Post by jerry kraus
And, much of Chinese society and
structure was dictated, and still is, actually, by the pictographic
Chinese script. This makes writing much more difficult, but also
provides a truly universal script independent of spoken language.
Hence, the very early development of printing in China. Hence, the
reemergence of China as a great power now that computers make it so much
easier to reproduce the Chinese language.
On the whole, I'm not sure the differences would have been that great.
The empire required a strong centralizing and legalistic basis to
function, and Confucianism was I think rather more a way of organizing
family and community, than of controlling the Empire. Thus the very
applied and functional interpretation of Buddhism in China, as a kind of
practical, rule-based system, in China, so very different from Indian
Buddhism. One can hardly imagine an Indian version of the ShaoLin!
And, Buddhism frequently displaced Confucianism in China.
Under the early Tang, Buddhism was the official ideology. I don't know of
any other time off hand, though it might have been adopted by one of the
minor dynasties in the Five Dynasties period, or by an individual emperor
of the Song, Yuan, or Ming.
Post by jerry kraus
Actually, I'm not really sure Legalism ever was truly displaced in terms
of running the Empire, although it was overlaid with Confucian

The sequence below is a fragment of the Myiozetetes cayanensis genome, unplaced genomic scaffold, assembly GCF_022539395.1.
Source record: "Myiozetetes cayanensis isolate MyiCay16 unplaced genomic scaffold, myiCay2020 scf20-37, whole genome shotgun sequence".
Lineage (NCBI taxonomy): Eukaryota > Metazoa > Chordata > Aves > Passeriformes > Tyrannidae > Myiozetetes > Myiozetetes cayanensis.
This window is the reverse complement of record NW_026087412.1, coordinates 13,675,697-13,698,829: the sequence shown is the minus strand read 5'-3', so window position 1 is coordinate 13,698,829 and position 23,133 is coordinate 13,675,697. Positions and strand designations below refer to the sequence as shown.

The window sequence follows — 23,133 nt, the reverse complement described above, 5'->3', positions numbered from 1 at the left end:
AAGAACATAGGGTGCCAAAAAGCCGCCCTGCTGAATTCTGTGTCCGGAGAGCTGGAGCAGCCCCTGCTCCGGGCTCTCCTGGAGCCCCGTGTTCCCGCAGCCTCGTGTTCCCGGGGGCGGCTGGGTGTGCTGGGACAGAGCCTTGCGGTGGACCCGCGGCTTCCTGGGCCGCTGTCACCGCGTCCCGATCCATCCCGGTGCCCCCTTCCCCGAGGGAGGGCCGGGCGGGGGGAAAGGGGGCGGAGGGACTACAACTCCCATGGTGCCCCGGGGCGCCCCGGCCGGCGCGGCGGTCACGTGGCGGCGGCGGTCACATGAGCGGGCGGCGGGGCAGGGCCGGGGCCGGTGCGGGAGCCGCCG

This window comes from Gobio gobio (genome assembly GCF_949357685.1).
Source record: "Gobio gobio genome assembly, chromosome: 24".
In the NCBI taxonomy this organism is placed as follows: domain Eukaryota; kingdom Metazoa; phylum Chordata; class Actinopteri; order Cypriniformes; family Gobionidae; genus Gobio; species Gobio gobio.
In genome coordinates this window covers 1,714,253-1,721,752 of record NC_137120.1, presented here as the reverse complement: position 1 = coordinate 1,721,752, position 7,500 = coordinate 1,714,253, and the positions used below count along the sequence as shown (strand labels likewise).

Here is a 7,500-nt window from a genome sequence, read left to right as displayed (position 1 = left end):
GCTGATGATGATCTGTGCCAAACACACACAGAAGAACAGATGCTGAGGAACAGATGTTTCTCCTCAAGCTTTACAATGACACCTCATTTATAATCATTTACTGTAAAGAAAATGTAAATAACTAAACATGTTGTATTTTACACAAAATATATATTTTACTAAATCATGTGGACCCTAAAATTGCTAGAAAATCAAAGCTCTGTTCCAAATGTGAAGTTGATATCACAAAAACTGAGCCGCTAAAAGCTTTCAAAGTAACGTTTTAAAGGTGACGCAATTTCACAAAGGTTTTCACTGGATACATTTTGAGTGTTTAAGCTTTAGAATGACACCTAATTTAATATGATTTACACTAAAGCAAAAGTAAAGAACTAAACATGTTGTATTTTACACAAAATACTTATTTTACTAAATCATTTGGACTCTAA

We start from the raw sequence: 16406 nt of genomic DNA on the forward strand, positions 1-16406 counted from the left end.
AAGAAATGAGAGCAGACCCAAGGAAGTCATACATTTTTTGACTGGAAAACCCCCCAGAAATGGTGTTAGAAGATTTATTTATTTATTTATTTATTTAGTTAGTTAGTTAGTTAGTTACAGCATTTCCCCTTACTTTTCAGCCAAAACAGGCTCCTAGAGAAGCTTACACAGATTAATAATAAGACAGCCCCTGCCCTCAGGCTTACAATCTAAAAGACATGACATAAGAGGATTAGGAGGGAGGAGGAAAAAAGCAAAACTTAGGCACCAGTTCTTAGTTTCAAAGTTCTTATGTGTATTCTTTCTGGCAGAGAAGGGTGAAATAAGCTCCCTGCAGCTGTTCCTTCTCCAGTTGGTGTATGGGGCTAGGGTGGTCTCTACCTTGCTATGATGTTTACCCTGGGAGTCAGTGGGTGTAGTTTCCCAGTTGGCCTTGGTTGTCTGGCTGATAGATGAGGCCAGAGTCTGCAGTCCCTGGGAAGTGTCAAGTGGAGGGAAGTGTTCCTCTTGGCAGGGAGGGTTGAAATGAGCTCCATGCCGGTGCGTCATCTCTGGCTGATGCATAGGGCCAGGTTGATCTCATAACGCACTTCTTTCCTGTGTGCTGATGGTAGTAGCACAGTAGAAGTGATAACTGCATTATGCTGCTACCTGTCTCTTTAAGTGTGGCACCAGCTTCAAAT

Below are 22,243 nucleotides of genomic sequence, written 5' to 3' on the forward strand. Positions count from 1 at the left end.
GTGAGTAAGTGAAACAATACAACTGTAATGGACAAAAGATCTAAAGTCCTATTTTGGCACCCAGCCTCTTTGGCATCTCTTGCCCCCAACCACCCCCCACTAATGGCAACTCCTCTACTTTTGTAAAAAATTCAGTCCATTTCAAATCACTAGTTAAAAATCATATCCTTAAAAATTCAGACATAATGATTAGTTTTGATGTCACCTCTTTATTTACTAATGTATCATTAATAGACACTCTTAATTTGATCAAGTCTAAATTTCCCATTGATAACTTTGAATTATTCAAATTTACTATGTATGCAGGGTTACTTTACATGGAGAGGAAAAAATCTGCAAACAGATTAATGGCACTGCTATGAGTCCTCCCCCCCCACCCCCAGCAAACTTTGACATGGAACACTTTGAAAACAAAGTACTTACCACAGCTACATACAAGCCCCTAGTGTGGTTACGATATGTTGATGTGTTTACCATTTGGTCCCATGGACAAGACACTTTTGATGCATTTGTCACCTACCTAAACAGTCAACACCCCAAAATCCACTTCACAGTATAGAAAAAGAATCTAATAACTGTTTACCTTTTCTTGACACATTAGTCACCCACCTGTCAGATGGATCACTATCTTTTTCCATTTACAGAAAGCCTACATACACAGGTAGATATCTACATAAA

traditions.
Government is likely to be much as OTL (look at the punishments inflicted
by the putatively 'mild' Confucian administrators), but at a deeper
level, the attitude to things like evidence, bribery and nepotism, and,
particularly, reverence for the past, may be different.
jerry kraus
2017-08-11 13:29:47 UTC
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Post by Pete Barrett
Post by jerry kraus
Post by Pete Barrett
I've been reading Sima Qian recently, about the transition from the Qin
to the Han dynasty in China. The Qin was a surprisingly short-lived
dynasty, which started well by unifying China after the Warring States
Period, and then went rapidly downhill after the first emperor died,
succumbing to Han two emperors and eight years later.
Sima Qian, as a good Confucian, attributes Qin's failure to the lack of
virtue of the emperors, though it's clear from his own account that Shi
Huangdi (the first emperor - the last two seem to have been quite
incompetent) was very serious about looking after his people, and
wasn't in any obvious way depraved in his personal life. There seems to
be no good reason why Qin shouldn't have lasted for several generations
- the Han lasted 400 years, so why not the Qin? Lets say that the Qin
rulers defeat the rebellions and last until 200 CE or so, bypassing the
Han altogether.
The Qin obviously had a major effect on their neighbours, because
everyone except the Chinese themselves refers to the country by their
name; presumably if they'd lasted as long as the Han, the Chinese would
call themselves the Qin instead of the Han (the _country_ would still
be the 'Middle Kingdom', I suppose), but that's a minor matter.
What really interests me about this is that the Qin adopted the
philosophy of Legalism, as opposed to the Confucian philosophy adopted
by the Han. What would have been the effect of China having 400 of its
formative years following Legalism, rather than Confucianism? I suppose
Legalism would have become as entrenched as Confucianism did OTL,
rather than being vilified by the Confucians.
What I know about Legalism isn't much, but according to https://
en.wikipedia.org/wiki/Legalism_(Chinese_philosophy), it depended on a
view of human nature somewhat like Hobbes, combined with a Utilitarian
ethic, and a quest for objectivity in measuring the results of policies
and in not favouring some groups over others (anathema to Confucians,
that). OTL, the Confucians also vilified the Legalists for relying on